Millions of people are at risk of an early death because they do not eat enough fibre, according to a major study.
A review commissioned by the World Health Organisation found that people who get plenty of fibre in their diet cut their risk of early mortality by up to a third.
They also cut their risk of a heart attack, stroke, type two diabetes or bowel cancer by up to a quarter.
The findings are a blow for trendy low-carb diets, which have boomed in popularity in recent years and have also driven down fibre intake.
Fibre – sometimes referred to as ‘roughage’ is vital for digestion and helps keep people feeling fuller for longer.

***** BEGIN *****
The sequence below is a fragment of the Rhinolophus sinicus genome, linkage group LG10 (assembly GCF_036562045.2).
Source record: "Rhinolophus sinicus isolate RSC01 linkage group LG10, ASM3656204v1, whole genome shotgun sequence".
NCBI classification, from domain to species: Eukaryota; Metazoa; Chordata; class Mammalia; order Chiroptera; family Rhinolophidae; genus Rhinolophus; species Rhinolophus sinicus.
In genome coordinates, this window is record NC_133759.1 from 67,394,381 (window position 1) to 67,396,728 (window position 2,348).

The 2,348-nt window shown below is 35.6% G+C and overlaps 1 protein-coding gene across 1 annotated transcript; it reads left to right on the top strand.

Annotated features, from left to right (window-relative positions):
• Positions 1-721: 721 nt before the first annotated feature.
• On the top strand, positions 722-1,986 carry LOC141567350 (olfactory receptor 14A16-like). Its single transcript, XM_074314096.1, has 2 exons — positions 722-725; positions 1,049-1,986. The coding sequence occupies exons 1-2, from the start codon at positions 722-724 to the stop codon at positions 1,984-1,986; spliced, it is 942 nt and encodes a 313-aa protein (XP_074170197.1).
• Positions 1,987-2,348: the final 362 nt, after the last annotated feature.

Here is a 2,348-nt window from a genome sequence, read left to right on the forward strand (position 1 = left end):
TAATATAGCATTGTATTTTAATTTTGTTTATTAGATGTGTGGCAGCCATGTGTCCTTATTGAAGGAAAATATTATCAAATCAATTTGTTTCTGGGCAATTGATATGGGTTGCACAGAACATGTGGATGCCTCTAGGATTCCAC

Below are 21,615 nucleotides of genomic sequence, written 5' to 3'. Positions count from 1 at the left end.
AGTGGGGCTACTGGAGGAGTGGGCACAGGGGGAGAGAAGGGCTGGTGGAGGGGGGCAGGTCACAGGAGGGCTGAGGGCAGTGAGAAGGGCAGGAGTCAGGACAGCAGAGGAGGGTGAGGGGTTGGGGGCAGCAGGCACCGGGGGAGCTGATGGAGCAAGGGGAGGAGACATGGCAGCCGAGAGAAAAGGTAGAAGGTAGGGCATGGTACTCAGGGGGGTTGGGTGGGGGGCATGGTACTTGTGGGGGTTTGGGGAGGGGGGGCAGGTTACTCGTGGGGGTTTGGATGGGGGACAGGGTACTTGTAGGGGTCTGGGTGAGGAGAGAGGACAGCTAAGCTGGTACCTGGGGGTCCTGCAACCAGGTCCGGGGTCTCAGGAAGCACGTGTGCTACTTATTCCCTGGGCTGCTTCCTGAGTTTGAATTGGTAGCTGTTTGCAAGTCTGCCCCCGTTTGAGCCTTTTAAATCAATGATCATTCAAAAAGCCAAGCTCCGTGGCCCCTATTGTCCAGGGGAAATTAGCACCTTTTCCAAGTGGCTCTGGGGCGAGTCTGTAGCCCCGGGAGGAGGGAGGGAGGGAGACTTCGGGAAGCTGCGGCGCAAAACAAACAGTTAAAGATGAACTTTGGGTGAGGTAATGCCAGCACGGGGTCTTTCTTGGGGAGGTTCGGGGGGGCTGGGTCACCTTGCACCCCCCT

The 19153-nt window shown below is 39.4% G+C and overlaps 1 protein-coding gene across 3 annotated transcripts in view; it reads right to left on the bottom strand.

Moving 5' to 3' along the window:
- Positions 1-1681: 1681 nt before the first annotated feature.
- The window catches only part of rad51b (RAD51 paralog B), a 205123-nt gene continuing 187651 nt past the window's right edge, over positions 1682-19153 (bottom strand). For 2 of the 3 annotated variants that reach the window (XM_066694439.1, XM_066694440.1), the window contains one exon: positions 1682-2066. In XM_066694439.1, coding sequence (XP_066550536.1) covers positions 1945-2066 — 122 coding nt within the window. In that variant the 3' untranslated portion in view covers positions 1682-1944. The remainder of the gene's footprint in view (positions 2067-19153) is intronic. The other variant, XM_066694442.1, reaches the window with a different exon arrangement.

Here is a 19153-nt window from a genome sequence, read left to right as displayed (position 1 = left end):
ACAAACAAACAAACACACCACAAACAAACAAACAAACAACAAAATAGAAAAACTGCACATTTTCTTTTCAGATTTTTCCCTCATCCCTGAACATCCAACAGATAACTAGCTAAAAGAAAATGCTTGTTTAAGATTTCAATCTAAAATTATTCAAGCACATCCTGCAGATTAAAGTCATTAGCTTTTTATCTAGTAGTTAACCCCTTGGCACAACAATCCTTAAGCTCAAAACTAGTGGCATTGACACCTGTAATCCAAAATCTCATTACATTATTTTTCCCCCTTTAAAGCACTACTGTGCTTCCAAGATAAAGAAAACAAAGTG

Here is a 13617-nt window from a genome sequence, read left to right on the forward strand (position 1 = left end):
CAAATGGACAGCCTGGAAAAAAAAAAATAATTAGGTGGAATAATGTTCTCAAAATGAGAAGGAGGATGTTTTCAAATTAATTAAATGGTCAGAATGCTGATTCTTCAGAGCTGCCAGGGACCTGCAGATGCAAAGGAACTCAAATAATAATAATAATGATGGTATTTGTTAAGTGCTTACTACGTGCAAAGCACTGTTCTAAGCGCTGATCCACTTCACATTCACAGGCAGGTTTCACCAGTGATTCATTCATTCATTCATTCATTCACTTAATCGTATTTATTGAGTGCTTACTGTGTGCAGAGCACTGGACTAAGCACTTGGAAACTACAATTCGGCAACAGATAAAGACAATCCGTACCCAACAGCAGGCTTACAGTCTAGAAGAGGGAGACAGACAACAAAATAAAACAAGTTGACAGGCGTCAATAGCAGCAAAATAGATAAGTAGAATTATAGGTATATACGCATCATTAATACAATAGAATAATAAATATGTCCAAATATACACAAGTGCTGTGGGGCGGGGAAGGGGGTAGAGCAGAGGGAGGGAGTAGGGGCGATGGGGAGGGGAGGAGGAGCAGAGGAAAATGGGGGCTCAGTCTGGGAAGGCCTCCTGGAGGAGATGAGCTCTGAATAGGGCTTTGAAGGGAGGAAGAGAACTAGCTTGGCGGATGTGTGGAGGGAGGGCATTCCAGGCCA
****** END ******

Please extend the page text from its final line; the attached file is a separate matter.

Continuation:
It is found in high levels in fruit, vegetables, and cereals, as well as bread and pasta made with wholegrain and wholewheat.
But the rise of processed food which often cuts out much of the fibre in raw ingredients has meant people often get too little of these ingredients.
Researcher Professor John Cummings, of the University of Dundee, said the new review published in the Lancet medical journal will have a major impact.
‘This is a defining moment in the fibre story,’ he said.
‘The work that we have done means we have enough evidence from population studies, human experimental work and the biochemistry and physiological of fibre to be confident of the clear benefits to health.
His team combined the results of more than 230 previous studies, involving 215,000 people.